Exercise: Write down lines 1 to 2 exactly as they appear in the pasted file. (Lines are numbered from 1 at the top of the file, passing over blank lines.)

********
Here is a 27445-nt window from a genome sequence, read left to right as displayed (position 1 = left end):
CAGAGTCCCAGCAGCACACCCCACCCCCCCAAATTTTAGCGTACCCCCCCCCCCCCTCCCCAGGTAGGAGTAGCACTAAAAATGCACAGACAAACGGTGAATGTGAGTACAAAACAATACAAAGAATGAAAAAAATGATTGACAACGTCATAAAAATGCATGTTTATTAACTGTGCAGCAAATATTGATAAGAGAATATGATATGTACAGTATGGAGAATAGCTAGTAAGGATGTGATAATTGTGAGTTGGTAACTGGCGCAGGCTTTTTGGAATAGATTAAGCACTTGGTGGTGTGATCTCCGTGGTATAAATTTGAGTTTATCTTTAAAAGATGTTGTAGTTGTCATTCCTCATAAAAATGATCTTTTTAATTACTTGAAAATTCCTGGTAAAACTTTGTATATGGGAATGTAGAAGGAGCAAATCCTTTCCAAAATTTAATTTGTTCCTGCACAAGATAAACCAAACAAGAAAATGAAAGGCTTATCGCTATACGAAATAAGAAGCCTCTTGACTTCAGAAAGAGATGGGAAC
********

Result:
Here is a 27445-nt window from a genome sequence, read left to right as displayed (position 1 = left end):
CAGAGTCCCAGCAGCACACCCCACCCCCCCAAATTTTAGCGTACCCCCCCCCCCCCTCCCCAGGTAGGAGTAGCACTAAAAATGCACAGACAAACGGTGAATGTGAGTACAAAACAATACAAAGAATGAAAAAAATGATTGACAACGTCATAAAAATGCATGTTTATTAACTGTGCAGCAAATATTGATAAGAGAATATGATATGTACAGTATGGAGAATAGCTAGTAAGGATGTGATAATTGTGAGTTGGTAACTGGCGCAGGCTTTTTGGAATAGATTAAGCACTTGGTGGTGTGATCTCCGTGGTATAAATTTGAGTTTATCTTTAAAAGATGTTGTAGTTGTCATTCCTCATAAAAATGATCTTTTTAATTACTTGAAAATTCCTGGTAAAACTTTGTATATGGGAATGTAGAAGGAGCAAATCCTTTCCAAAATTTAATTTGTTCCTGCACAAGATAAACCAAACAAGAAAATGAAAGGCTTATCGCTATACGAAATAAGAAGCCTCTTGACTTCAGAAAGAGATGGGAAC